The revelation of a mystery reminds us that we are in an apocalyptic context. Jesus begins this revelation by expression of thanks to the Father that he has hidden the mystery (these things) from the learned and the intelligent and revealed it to mere children (infants). We should not press the exact terms used. The phrase “learned and intelligent” stands for those wise in their own eyes, not open to God’s ways. The “wisdom of this age, the rulers of this age” of Paul in 1 Corinthians 2:6-8 expresses the same idea. And there can be other like expressions. Likewise, the term “infants” or “mere children”, contrasted with the “learned and intelligent” does not denote infants or mere children, as we use the term. There were no infants or children among Christ’s listeners or followers. Here the term would designate the apostles and disciples, as “these little ones” in Matthew 10:42 does.
As an ending to what Jesus said on the revelation of the mystery of his person, the Gospel of Matthew adds his invitation to come to him to find rest. One comes to Jesus, in this context, by faith and with awareness of the mystery of his person, and of the mutual relationship between him and the Father, a relationship which he freely shares with believers. In Jewish tradition, the Law of Moses was regarded as a yoke, not in any negative sense, but in the broader sense of the Law as the revelation of God’s will giving direction in life. Jesus in a sense speaks of his own person and of his teaching as a yoke, and of himself as a teacher, but a teacher who is gentle and humble in heart. His gentleness and humility are clearly evidenced from his public life and his association with sinners and with the marginalized. He says that his yoke is easy and his burden light. All this is to be understood against the background of faith in Jesus and of the mystery of his person. If we take the yoke and the burden mentioned as being the person of Christ and his teaching, for unbelievers without a personal relationship with Christ and his Church, these claims will be regarded as heavy and unbearable, not as easy and light. The text presents ample material for reflection.
B. Reflection & Dialogue: Is Jesus’ yoke easy or rather unbearable?
One major question in the dialogue between the Church and the society of our own day is the role to be attributed, or permitted, to Christ and the Church in public life. The terms of reference of any such dialogue, where dialogue exists, would be as broad as the message of Christ and the Church themselves. Christ presented himself as the light of the world. Some today would regard the Church and what it stands for as darkness rather than as light. However, we may here limit our reflection to the theme of the ending of the Gospel: the yoke of Christ as sweet and his burden light.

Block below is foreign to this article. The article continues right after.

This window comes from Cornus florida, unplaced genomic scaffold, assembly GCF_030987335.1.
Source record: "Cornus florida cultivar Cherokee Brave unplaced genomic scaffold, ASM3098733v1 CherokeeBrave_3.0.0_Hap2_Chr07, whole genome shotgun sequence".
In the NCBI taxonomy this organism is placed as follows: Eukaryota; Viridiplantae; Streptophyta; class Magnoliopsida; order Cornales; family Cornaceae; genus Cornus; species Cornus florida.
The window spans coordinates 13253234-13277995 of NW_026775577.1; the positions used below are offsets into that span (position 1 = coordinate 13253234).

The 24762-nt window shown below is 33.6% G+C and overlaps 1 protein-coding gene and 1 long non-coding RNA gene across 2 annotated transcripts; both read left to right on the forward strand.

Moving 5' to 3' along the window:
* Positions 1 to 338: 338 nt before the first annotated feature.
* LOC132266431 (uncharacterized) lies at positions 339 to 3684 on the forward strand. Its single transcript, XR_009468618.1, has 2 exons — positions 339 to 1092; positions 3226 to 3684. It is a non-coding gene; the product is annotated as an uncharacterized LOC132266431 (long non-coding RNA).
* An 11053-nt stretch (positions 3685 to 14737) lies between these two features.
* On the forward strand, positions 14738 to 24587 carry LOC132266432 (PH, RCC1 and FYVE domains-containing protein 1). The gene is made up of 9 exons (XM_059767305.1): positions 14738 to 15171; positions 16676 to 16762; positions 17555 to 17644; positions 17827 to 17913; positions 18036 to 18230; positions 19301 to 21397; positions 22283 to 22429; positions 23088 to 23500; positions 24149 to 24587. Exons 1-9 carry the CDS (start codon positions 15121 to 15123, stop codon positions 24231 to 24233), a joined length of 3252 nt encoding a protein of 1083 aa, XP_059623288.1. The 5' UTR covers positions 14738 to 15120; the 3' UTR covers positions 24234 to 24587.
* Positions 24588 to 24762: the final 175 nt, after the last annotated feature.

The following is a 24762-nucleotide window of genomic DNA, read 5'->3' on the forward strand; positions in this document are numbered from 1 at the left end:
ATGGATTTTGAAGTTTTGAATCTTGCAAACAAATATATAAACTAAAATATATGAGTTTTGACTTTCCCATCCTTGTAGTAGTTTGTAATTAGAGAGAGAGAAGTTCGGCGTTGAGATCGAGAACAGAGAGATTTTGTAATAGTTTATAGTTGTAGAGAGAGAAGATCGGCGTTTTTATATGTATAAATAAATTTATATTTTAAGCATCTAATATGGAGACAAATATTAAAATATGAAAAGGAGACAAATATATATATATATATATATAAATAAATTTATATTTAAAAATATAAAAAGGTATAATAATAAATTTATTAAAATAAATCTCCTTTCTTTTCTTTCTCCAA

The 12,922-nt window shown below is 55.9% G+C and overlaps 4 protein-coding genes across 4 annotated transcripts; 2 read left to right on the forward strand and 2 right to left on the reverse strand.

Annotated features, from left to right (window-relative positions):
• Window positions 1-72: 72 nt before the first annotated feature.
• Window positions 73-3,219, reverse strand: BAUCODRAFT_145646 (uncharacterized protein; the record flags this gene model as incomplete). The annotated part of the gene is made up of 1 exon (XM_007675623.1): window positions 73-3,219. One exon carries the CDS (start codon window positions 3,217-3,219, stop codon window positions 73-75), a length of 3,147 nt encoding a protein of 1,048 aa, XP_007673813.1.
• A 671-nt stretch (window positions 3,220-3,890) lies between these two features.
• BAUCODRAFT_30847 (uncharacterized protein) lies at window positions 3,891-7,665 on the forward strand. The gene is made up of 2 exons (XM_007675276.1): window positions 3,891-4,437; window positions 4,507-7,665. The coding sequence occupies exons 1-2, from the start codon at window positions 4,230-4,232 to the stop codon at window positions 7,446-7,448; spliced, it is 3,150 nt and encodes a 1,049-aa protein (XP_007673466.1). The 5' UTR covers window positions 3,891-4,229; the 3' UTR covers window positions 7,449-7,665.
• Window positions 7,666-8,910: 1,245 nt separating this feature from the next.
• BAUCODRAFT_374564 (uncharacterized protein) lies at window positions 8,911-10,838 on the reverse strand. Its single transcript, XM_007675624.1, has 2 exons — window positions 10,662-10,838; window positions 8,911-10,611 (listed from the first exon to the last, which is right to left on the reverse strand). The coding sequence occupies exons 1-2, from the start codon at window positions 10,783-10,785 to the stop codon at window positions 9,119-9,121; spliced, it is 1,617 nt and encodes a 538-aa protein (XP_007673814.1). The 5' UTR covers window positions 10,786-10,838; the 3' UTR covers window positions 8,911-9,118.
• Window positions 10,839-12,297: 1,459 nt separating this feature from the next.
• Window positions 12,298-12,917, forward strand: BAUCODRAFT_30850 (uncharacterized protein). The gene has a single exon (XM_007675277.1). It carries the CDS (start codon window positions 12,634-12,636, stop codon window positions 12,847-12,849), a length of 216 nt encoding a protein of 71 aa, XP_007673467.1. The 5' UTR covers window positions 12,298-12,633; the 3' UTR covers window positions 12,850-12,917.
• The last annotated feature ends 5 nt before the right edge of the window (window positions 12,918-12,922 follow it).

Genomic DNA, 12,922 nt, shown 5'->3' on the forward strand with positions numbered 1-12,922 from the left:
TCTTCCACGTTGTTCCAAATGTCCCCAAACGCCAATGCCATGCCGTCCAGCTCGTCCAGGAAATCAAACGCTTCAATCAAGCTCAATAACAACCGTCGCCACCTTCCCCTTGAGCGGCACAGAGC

As just noted, the burden of Jesus in question is his person and his teaching. Jesus tells us that the Father sent him into the world so that it have life and have it in abundance. But Jesus made it quite clear that to have that true life one must die to oneself. Paul says the same thing in the passage from the letter to Romans read as second reading today. To be a disciple of Jesus one has to take up one’s cross and follow him. Such teaching, naturally, makes no sense to non-believers, and a number of believers would query it. The renowned Irish-language poet Seán Ó Riordáin expressed the following sentiments in one of his poems: “God’s Church is a halter on my mind. Priests I would regard as eunuchs”. Such sentiments are far removed from the easy yoke and light burden spoken of by Jesus.
Can any solution for this problem be found, or a basis for a discussion of the question? We may note that believers and non-believers will have different approaches to the issue. For believers, faith will always have a certain personal attachment to the person of Christ. Christian life is not just a matter of obeying a set of rules. It implies an awareness of the mystery involved, the mystery revealed by faith, spoken of by Jesus in the Gospel reading. The following of Christ implies an imitation of Christ, taking him as an example and teacher. Faith implies an acceptance of the role of grace and of the Holy Spirit. In this sense for believers Christ’s yoke is easy and his burden light, and in fact much easier and lighter than they were for Jesus himself. While Christ’s words under consideration must be evaluated in the light of faith, this does not mean that all efforts should not be made to show the beauty, wealth and significance of Christ’s teaching for the society of our own day, without taking from the substance of what Christ has presented as his yoke and burden